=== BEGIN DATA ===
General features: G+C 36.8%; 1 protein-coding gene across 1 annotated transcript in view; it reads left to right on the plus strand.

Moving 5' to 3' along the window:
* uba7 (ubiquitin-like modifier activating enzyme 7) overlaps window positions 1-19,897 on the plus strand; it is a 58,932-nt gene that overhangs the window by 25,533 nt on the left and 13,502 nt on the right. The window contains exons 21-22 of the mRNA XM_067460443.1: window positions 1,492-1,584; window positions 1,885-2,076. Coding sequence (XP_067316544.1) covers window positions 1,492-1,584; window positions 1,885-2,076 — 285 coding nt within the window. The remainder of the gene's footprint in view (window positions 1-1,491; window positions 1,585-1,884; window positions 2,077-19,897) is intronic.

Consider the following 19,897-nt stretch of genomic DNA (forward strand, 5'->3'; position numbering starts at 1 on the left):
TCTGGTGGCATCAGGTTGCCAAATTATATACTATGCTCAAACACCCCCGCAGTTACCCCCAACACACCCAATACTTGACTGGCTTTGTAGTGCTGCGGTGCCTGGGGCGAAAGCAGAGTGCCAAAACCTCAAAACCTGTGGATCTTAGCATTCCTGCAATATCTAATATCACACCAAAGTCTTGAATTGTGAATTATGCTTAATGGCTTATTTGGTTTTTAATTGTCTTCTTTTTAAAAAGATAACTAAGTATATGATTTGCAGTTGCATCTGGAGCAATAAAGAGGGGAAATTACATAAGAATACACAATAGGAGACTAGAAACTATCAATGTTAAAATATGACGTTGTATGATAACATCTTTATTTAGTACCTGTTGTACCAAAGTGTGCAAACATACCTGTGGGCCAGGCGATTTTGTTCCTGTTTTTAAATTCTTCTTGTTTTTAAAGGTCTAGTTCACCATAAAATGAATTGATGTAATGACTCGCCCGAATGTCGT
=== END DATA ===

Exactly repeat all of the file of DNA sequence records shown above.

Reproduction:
General features: G+C 36.8%; 1 protein-coding gene across 1 annotated transcript in view; it reads left to right on the plus strand.

Moving 5' to 3' along the window:
* uba7 (ubiquitin-like modifier activating enzyme 7) overlaps window positions 1-19,897 on the plus strand; it is a 58,932-nt gene that overhangs the window by 25,533 nt on the left and 13,502 nt on the right. The window contains exons 21-22 of the mRNA XM_067460443.1: window positions 1,492-1,584; window positions 1,885-2,076. Coding sequence (XP_067316544.1) covers window positions 1,492-1,584; window positions 1,885-2,076 — 285 coding nt within the window. The remainder of the gene's footprint in view (window positions 1-1,491; window positions 1,585-1,884; window positions 2,077-19,897) is intronic.

Consider the following 19,897-nt stretch of genomic DNA (forward strand, 5'->3'; position numbering starts at 1 on the left):
TCTGGTGGCATCAGGTTGCCAAATTATATACTATGCTCAAACACCCCCGCAGTTACCCCCAACACACCCAATACTTGACTGGCTTTGTAGTGCTGCGGTGCCTGGGGCGAAAGCAGAGTGCCAAAACCTCAAAACCTGTGGATCTTAGCATTCCTGCAATATCTAATATCACACCAAAGTCTTGAATTGTGAATTATGCTTAATGGCTTATTTGGTTTTTAATTGTCTTCTTTTTAAAAAGATAACTAAGTATATGATTTGCAGTTGCATCTGGAGCAATAAAGAGGGGAAATTACATAAGAATACACAATAGGAGACTAGAAACTATCAATGTTAAAATATGACGTTGTATGATAACATCTTTATTTAGTACCTGTTGTACCAAAGTGTGCAAACATACCTGTGGGCCAGGCGATTTTGTTCCTGTTTTTAAATTCTTCTTGTTTTTAAAGGTCTAGTTCACCATAAAATGAATTGATGTAATGACTCGCCCGAATGTCGT